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Friday, July 2, 2010


Last night my friend Mr Smorgasbord and I got kicked out of a restaurant, a relatively new Holešovice-based Hungarian place called Paprika on Jateční 39 – how very rock ‘n’ roll.

Well, no, actually not at all really – rather than it being down to any rock-star / diva-like bad behaviour on our part, the clock simply hit eleven, as it is wont to do twice every 24 hours, and on the dot we were abruptly (and come to that, rather bluntly) asked to leave, with the staff promptly turning off the lights in the same instant, should there be any remaining unclarity as to the fact that we were expected to settle up and leave by 11:05pm at the latest. Which I suppose is all fair enough really – Paprika is a small family-run establishment and I’m sure the staff all had homes to go to, as well as the indubitable right to set their own restaurant hours as they see fit. I only wish they would have updated their website with the fact they now no longer open on Saturdays (as well as Sundays) accordingly, thereby saving me a personal foiled evening when I last turned up to find them unceremoniously shut.

Apart from a slight tendency towards finicketiness in terms of opening hours, however, I quite enjoyed yesterday’s visit to Paprika. It’s a modest, friendly (until closing time at any rate) little place, with a short but sweet Hungarian menu and (going by the website at any rate) some interesting daily specials.

Mr Smorgasbord and I of course started off with a glass of Hungarian wine each. My Egri Cuvée white was crisp, cold and sweet, with Mr Smorgasbord’s red unfortunately falling under the same three categories (is it just me who thinks refrigerating red wine should be made a breach of Oenological Rights???).

As a starter, we shared a Hungarian sausage plate at 70kč. Can’t go too wrong with a nice spicy Hungarian klobasa, though the brown bread that accompanied it was unfortunately pretty dried out by this stage in the evening.

For the mains, Mr Smorgasbord went for the chicken paprika with home-made gnocchi at 140kč. For no particular reason I’ve not actually gotten round to a Budapest weekend yet, so can’t compare this to the authentic Hungarian article, but we both liked it at least. The sauce was mildly spicy and the chicken generously proportioned and tender, with a side of halušky-style plain gnocchi.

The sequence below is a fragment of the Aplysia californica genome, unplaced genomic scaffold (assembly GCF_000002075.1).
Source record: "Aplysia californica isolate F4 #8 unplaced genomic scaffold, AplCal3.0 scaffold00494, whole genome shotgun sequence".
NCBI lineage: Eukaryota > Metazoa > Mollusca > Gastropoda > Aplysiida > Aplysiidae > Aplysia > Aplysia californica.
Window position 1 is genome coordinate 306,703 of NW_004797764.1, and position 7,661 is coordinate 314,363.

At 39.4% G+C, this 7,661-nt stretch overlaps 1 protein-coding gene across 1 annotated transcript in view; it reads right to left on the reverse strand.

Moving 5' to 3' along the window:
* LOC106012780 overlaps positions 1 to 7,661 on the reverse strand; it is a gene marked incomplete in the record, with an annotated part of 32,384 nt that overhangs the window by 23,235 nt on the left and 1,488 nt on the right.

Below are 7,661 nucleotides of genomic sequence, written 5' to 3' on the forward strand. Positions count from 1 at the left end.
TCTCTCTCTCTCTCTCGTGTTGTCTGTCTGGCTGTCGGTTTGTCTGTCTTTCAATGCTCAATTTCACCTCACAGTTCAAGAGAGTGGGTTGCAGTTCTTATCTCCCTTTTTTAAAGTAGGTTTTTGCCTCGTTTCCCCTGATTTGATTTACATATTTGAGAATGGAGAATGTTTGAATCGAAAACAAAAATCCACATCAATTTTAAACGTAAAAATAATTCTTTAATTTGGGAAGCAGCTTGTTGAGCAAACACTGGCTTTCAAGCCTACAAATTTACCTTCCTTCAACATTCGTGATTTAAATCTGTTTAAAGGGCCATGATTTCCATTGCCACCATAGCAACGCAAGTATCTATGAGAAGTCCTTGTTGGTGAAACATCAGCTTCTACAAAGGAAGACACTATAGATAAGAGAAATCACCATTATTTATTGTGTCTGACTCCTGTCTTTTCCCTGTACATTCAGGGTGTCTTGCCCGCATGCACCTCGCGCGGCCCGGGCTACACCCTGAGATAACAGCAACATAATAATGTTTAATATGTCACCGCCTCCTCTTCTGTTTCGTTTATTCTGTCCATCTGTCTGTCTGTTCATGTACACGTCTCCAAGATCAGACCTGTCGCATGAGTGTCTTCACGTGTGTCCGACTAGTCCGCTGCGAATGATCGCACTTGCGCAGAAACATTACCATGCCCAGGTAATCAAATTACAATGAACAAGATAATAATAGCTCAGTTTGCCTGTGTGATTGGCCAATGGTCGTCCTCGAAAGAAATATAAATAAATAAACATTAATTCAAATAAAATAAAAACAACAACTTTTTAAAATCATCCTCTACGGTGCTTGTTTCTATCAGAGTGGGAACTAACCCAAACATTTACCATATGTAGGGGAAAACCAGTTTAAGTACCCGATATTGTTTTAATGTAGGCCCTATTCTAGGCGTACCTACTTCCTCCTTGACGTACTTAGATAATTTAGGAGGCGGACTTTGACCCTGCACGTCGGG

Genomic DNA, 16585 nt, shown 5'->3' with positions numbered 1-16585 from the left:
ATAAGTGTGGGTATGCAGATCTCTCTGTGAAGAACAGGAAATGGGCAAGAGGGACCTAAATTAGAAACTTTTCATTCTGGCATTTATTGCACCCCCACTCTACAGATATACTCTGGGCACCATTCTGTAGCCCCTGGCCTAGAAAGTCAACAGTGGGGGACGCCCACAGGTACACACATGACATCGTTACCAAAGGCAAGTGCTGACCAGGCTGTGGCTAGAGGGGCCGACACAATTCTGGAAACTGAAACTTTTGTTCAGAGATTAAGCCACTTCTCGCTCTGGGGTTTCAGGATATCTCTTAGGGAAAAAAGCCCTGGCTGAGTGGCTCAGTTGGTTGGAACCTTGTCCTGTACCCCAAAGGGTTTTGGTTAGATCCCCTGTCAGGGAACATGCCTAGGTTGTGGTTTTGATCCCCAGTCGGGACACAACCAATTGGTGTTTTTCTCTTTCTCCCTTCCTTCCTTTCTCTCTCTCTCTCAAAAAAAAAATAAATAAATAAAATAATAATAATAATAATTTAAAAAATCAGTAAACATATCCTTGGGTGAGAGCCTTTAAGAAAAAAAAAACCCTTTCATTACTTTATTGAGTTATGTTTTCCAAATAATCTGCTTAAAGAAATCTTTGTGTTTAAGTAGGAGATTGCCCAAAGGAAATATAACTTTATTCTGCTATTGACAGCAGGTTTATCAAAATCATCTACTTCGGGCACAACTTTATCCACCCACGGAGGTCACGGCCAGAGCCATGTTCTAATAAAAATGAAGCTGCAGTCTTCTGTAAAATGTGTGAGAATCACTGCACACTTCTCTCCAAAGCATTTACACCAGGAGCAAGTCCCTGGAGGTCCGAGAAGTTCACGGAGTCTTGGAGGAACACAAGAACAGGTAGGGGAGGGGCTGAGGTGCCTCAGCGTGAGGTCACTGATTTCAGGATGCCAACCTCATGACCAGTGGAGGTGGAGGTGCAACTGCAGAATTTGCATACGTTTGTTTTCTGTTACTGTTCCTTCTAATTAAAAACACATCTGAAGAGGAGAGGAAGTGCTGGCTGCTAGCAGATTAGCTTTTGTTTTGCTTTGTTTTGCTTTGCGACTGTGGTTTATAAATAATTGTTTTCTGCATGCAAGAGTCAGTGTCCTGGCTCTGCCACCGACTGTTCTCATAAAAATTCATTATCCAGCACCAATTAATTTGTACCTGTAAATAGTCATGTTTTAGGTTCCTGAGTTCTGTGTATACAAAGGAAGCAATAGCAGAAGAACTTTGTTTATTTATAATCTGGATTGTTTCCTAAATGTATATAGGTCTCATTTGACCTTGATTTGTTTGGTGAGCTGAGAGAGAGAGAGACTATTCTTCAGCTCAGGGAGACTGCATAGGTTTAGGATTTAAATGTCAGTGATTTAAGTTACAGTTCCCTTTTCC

My beef goulash in red wine sauce at 120kč was marginally less successful, however. The sauce was really nice and flavoursome, but I found the meat a bit on the tough side. I liked the gnocchi that came with it, but on the other hand wasn’t too sure about the other grain side (pearl cous-cous I think...?), which didn’t quite seem to fit the overall dish. Still, I was hungry (and, if I’m honest, after another couple of cuvées, also slightly drunk), so quite happily hoovered up the whole thing (as did, also, Mr Smorgasbord).

Like I say, I’ve not had Hungarian on many occasions previously, and so don’t have much by way of comparison to go on here, but Mr S and I enjoyed ourselves at the very least. I perhaps wouldn’t make a trip out of my way to go there again, but as it is I live just round the corner from the place, so by virtue of convenience alone will probably be back again to sample some of their specials.

Next time though I will be sure not to outstay my welcome!!


  1. your pearl couscous is probably a "tarhonya". it's the plastic little balls you spit on your classmates in school canteen back in Bratislava in 80s.

  2. Ahh you mean semolina...??

    If so then British and Slovakian school children shared a similar fate:

    School Dinners, School Dinners,
    Concrete Chips, Concrete Chips, Sloppy semolina, Sloppy Semolina,
    I feel Sick, Toilet Quick,
    It's Too Late I've done it on my plate..